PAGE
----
• Your word will not be obeyed as law, but members of the community will be predisposed to you.
  • Officer

    • Requirements: 20 Ranks in Protocol, the Soldier class
    • You are an officer in the Commonwealth’s army or navy, giving you authority over those in your command (with some limits on what you can order them to do, and some obligations from you to the Commonwealth military!).
  • Paladin of Lyn

    • Requirements: 20 Ranks in two combat skills, the Cleric class
    • When you are Bloodied and you have at least one wound (that you have not negated), you gain +TT to your armor and your melee damage, and you gain +WIL to checks to resist fear.
  • Priest

    • Requirement: 20 ranks in Knowledge: Theology (or a similar skill), 20 ranks in Protocol
    • You are an attendant at a shrine or temple. The shrine likely has other acolytes and priests, a Superior (to whom you may be directly responsible), and worshipers (who may be predisposed to help you). You should work out these details with your GM.
    • You have experience with calling up and dealing with the Spirits in the region where your shrine is located.
  • Rat Queen

    • Requirements: 20 Ranks in Protocol, Gang Member
    • You are the leader of the Rat Queen’s Crew, a gang operating in Kareku Aer, in the Dragonshire.
    • The Rat Queen’s Crew are mostly smugglers, although they do command a handful of thugs (who protect their facilities) and a few chemists (because sometimes it’s easier to make the drugs yourself).
  • Scholar

    • Requirements: 20 ranks in a Knowledge skill, 20 ranks in Research.
    • You have devoted your life to learning, and you have broad experience and study.
    • You may make a COG×2 check in place of a Knowledge skill that you do not have. Exceptional and Critical results are ignored.
  • Soldier

    • Requirement: 20 ranks in two Martial skills
    • You are (or have been) a soldier, trained to fight as a member of a team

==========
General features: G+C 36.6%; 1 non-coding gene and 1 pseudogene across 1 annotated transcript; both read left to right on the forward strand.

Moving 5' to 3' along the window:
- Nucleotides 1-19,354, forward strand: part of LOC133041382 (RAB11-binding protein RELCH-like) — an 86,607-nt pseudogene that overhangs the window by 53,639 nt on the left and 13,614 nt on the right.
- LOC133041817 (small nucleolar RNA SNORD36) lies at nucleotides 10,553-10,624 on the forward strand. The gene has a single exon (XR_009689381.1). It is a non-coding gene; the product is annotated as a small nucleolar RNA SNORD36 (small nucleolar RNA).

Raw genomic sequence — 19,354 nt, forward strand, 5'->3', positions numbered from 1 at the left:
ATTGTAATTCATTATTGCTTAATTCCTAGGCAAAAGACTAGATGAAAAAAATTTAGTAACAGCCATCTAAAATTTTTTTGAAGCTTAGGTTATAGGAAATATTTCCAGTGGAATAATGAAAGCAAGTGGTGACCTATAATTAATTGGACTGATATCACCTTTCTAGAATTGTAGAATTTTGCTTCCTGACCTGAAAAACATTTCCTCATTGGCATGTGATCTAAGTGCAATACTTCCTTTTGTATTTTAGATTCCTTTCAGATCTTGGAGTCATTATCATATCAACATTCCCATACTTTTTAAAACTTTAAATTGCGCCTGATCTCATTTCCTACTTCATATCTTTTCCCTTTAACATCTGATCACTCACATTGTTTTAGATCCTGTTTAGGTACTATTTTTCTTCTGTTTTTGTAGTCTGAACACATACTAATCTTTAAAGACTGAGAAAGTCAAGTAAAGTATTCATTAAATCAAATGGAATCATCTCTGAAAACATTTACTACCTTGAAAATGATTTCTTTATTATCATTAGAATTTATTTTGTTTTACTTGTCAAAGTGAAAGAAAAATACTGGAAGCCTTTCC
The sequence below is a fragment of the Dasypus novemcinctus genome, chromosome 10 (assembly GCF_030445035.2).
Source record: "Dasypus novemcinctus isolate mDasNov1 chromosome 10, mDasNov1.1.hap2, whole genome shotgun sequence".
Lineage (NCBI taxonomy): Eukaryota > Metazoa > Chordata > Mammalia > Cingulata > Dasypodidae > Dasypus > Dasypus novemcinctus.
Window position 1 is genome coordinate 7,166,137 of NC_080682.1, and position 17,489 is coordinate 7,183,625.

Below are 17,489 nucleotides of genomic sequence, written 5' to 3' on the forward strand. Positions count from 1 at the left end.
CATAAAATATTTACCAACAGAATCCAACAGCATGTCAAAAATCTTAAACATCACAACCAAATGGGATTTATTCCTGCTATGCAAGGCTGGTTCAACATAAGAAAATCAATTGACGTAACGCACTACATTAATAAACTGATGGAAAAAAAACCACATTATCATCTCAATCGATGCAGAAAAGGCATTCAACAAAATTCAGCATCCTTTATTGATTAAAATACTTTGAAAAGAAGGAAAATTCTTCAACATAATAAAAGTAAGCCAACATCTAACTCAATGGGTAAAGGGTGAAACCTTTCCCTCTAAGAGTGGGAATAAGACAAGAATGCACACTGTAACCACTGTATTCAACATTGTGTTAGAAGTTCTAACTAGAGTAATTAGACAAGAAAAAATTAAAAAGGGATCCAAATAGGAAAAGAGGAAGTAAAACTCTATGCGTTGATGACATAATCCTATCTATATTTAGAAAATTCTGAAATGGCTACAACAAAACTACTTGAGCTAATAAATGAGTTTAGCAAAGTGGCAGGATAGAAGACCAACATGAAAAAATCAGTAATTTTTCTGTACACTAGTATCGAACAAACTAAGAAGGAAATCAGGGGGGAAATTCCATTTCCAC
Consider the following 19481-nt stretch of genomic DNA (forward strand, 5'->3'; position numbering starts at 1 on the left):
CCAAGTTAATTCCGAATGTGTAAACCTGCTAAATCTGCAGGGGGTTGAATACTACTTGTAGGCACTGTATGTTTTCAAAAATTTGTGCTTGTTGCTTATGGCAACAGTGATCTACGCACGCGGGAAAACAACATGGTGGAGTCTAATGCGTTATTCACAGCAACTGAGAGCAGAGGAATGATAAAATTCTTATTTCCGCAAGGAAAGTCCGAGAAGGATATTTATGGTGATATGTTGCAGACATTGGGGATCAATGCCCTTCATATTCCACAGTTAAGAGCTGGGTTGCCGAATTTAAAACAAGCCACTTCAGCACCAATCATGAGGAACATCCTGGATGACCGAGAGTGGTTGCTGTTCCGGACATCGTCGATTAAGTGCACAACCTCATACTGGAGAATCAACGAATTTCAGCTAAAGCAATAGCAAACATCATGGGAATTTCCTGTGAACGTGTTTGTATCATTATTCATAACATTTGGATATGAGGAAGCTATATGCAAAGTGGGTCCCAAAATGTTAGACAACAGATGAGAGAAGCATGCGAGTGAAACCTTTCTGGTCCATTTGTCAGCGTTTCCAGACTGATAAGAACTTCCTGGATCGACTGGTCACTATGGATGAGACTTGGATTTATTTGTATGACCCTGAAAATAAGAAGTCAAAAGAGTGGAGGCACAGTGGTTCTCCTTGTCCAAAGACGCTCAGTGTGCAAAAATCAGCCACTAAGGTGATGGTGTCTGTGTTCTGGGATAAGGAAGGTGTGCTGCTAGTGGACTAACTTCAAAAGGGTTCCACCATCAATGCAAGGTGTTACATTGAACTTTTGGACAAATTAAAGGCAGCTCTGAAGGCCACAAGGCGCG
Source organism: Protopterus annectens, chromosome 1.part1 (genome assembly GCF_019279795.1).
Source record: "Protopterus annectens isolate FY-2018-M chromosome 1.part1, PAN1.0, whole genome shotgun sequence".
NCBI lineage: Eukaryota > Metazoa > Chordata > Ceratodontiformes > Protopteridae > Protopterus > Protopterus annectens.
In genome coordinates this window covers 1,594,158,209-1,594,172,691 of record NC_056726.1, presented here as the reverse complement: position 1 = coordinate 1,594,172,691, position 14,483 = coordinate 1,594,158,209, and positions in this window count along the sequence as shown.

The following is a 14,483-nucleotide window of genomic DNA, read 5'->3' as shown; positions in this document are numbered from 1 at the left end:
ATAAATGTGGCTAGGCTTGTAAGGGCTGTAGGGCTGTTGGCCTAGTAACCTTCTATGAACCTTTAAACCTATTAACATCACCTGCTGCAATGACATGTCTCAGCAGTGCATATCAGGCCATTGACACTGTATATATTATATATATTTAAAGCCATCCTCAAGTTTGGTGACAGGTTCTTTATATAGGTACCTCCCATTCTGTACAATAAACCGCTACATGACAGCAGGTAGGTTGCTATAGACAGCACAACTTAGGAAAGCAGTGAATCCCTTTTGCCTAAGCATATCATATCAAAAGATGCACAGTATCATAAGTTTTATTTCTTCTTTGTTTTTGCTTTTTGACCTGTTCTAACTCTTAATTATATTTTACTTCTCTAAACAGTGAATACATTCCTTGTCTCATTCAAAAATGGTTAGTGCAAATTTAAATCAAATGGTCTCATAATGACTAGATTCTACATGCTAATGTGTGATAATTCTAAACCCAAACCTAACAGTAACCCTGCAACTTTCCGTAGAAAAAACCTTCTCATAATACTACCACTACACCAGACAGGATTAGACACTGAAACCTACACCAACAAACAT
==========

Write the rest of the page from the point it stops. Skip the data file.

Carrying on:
• You may assist others when they make Martial skill checks (e.g. while in combat). (Normally, you cannot assist someone else with a martial skill while in combat.)
  • Transcendant

    • Requirement: the Master power, 20 Control
    • You have permanently integrated magical energies into your own life processes.
    • This has several effects:
      • If you have the natural tag, you loose it, and gain the Empowered tag instead;
      • you receive a +10 bonus to tests to Endure Physical Hardship;
      • you only need to eat and sleep half as much; and
      • you gain +1 Armor.
  • Warrior

    • Requirements: 20 ranks in Intimidate, 20 ranks in one Martial skill
    • When you attack an opponent and score an Exceptional Success, you may attempt to intimidate your opponent (this does not require an additional action).
  • Wildlander

    • Requirements: 20 Ranks in Handle Animal, 20 Ranks in Spellcraft.
    • You have an animal companion.
    • Choose one Creature that has the Companion tag; you gain that creature as a companion.
    • You may also design your own companion, although your GM must approve of the creature you create.

Drilled Fighter

You have drilled some set of combat maneuvers to the point that they have become wrote. On the plus side, this allows you to perform complex chains efficiently and powerfully; on the down side, however, this means that someone who is familiar with these chains — possibly because they've fought you before, or because they're familiar with the school or unit you learned them from — can reliably predict what you're going to do.

  • Requires: 20 ranks in two Combat skills.
  • Effect: You can learn a number of chains; each chain provides bonuses that build with each successful step.
  • Special: When you acquire this class, you get two chains. You may purchase more chains for 5 CP (during character creation) or 5 Rez (while leveling) per chain. You may have up to 6 chains.
  • Chain Basics
    • Each chain consists of between 3 and 5 individual steps, or links.
    • Each link has an associated bonus; when you successfully complete a link, you gain its bonus. (The last link doesn't have a bonus, because there isn't a following link for it to apply to.)
    • The power of a chain lies in your ability to carry through it rapidly and precisely; you must proceed from link to link without interruption, or the chain is broken and the benefits are lost. A chain is interrupted if you take an action that is not part of the chain, or go through a turn without performing a link.
    • Some actions by other characters may also interrupt your chain; it does not necessarily interrupt your chain if you are successfully attacked, but it would interrupt your chain if you where knocked down as a result of an attack.
    • Taking a Reaction interrupts the chain. Since defending with Fray isn't a reaction, you can do that without interrupting the chain; since parrying is a reaction, parrying will break the chain, unless you're fulfilling a Defend link.
  • Creating Chains
    • to create a chain, simply pick between 3 and 5 links from the list below, and then pick a bonus for each link (except the last).